This part could probably be called “keeping Bel safe” because this was kind of scary too. While Bel won this round of Shiba vs. Snake Deathmatch, I don’t like these encounters because I’m fairly certain Bel doesn’t know the difference between a rattlesnake and a rat snake, and I worry that one day she will try this with a poisonous snake and get bit. But as is often the case, Bel finds the snakes before I can rescue them.
I had already rescued this particular snake moe than once. Bel had cornered it a few weeks earlier, but I managed to get her and Oskar in on that day, and the snake went free. Another day, U. asked me why scrub jays were gathered down around the propane tank. Indeed there was a little gang of jays circling something. The something was a largish snake (maybe 3 and half feet long?), probably a gopher snake. They were trying to peck at it, but it kept striking at them and hissing. The snake was in between the propane tank and the dog’s water….and it was a very hot, dry day, and my theory was it had gone to get some water and found its way home blocked by angry birds. So I got out the broom, let the snake coil around the handle, and carried it carefully over to a big rock with a hole under it, where I’ve seen this snake before, and let it go.
I like the snakes. They eat mice and rats, and we can always use that. They don’t hurt anything. I felt ok about saving that snake. Twice.
But I couldn’t save it the third time.
I was inside and heard Oskar barking. His bark was his soft “woof” which he does when he’s either excited or concerned about something. He does it when Bel has something to eat he doesn’t. Or when she’s into something: he did it when she got the cookie container off the counter last week and ate all the dog cookies. Oskar’s a tatttle-tale.
So I heard his bark, then heard Bel snarl like she does when she is frustrated. Sometimes that leads to her biting whatever dog is near her, so I ran out to intervene.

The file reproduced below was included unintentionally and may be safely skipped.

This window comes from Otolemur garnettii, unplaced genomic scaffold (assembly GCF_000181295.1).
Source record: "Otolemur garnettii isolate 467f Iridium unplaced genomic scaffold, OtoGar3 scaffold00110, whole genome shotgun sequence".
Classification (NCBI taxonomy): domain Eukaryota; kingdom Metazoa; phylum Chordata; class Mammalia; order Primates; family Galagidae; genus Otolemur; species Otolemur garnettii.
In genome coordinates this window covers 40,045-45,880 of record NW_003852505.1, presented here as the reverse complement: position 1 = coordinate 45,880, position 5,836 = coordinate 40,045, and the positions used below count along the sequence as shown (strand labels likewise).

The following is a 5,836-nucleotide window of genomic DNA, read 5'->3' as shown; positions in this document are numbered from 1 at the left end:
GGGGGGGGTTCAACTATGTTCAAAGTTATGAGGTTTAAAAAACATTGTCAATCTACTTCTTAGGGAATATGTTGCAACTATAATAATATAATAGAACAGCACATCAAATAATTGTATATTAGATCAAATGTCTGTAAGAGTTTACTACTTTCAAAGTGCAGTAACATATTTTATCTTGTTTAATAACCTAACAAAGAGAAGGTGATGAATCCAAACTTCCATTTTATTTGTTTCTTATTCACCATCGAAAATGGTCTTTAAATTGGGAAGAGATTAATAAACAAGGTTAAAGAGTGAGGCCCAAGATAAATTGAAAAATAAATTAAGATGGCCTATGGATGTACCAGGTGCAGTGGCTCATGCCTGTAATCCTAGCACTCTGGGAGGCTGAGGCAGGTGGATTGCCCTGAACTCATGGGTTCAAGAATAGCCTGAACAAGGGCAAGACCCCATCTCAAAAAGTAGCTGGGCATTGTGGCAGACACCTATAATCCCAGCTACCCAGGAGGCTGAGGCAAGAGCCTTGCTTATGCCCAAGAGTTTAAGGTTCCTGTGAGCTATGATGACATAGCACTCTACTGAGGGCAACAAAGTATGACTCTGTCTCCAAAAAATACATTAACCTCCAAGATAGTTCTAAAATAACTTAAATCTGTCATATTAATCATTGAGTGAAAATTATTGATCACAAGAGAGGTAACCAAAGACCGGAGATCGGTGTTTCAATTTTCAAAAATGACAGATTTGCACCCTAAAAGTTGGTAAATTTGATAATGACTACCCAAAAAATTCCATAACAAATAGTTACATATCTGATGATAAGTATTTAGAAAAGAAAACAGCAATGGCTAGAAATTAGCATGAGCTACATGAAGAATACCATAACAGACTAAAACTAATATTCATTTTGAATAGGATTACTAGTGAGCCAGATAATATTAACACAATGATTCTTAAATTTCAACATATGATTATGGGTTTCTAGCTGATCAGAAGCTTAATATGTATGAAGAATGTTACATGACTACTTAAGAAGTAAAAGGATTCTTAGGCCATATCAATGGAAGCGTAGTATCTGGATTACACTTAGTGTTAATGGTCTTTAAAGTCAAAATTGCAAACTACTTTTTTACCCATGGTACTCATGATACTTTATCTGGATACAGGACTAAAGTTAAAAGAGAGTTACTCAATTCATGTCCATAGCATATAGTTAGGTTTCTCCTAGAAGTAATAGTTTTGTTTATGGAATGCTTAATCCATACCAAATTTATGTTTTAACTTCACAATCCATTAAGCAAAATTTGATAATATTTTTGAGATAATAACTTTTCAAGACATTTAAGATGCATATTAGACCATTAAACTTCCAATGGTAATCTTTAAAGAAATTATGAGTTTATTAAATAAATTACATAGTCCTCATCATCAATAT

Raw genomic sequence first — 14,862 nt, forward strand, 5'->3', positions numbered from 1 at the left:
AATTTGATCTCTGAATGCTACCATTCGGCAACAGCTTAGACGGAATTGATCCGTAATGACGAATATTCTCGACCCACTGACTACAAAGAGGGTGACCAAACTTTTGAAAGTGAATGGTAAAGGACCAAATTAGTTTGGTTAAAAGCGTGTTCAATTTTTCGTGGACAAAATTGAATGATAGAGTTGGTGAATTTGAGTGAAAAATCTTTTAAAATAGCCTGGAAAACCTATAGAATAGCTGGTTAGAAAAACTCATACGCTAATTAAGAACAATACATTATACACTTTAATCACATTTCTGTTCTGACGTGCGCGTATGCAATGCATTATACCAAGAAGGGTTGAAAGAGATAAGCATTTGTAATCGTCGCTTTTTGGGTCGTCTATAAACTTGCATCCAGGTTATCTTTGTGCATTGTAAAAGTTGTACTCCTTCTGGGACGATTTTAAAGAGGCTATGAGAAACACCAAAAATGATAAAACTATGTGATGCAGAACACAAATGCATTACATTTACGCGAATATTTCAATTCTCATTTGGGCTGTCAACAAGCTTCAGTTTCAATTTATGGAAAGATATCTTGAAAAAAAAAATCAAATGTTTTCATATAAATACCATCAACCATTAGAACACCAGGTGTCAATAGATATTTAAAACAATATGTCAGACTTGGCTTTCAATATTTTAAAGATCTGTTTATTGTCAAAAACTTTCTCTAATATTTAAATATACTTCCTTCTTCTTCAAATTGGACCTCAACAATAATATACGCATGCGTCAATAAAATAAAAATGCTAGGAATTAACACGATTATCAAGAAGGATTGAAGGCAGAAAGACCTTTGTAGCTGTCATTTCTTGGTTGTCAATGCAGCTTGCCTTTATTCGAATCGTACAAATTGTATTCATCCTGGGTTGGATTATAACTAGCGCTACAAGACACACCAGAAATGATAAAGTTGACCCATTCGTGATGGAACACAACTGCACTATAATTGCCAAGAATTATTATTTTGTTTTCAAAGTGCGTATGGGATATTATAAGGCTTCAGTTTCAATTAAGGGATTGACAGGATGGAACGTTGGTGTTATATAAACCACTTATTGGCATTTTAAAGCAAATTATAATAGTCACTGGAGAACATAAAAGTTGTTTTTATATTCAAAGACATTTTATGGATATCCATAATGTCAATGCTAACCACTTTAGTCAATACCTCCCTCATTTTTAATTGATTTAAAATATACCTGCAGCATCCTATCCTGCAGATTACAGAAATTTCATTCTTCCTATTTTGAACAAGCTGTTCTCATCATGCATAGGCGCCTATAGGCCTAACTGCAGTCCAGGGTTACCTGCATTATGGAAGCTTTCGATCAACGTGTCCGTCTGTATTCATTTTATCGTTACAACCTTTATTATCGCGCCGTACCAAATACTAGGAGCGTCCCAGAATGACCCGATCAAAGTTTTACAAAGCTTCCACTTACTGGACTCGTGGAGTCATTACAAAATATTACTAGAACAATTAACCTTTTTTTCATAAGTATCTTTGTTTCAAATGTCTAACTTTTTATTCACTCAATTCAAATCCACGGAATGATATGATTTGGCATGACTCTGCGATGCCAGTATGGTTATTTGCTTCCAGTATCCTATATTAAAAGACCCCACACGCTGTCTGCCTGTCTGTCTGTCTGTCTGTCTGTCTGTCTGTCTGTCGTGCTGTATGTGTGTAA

She had the snake.
I couldn’t save it: by the time I got out there, Bel had bit the snake on the neck and was whipping the body around so quickly it was clear she’d already seriously injured it.
I wish I could have gotten a video; it’s pretty interesting to see Bel in hunting mode, and this is not the first time I’ve seen her kill a snake. She goes in for quick sharp bites at the neck, and she leaps back after she bites, out of striking range (not that this poor thing could even strike by the time I saw it). She does the snake-whip routine, shaking the snake fiercely, then letting it go, so it flew across the yard. Then she caught it again and carried it over to the driveway.
She finished off the snake pretty quickly.
Bel has quite a strong prey drive, and is so motivated and fast I think she could have made a good working dog if she didn’t have so many other problems.
And what did Oskar do while all this was going on? Other than alert me (“Hey, mom, she’s got something! Come see!”) Oskar didn’t do a whole lot. He sniffed the snake once, but he was not at all interested in it. He does have a prey drive–he took out a family of bunnies earlier this summer–but I think he is (rightly) cautious about the snakes, and he kept his distance.
As for Bel, I let her have her snake for awhile, and then managed to get it away from her when she went for a drink of water. While I’m sad we lost one of our resident harmless snakes*, it sure was interesting to see Bel in action!
In any case, poor snake. Another warning: Snakes, stay away from the Shibas!
* I’m not sure what type of snake it was. From my field guide, it looks to be either a gopher snake or a glossy snake. I’ve rescued snakes like this before that did hiss very loudly and strike, which makes me think it was a gopher snake, but this one wasn’t nearly as loud, so I’m not sure if it was the same kind of snake or another kind. It does look a lot like this gopher snake. It is probably not a glossy snake, though it looks somewhat like the darker version of this one, as it looks like glossy snakes tend to be nocturnal and also tend to live below 6000 feet (House of the Fox Dogs is near 7200 feet in elevation).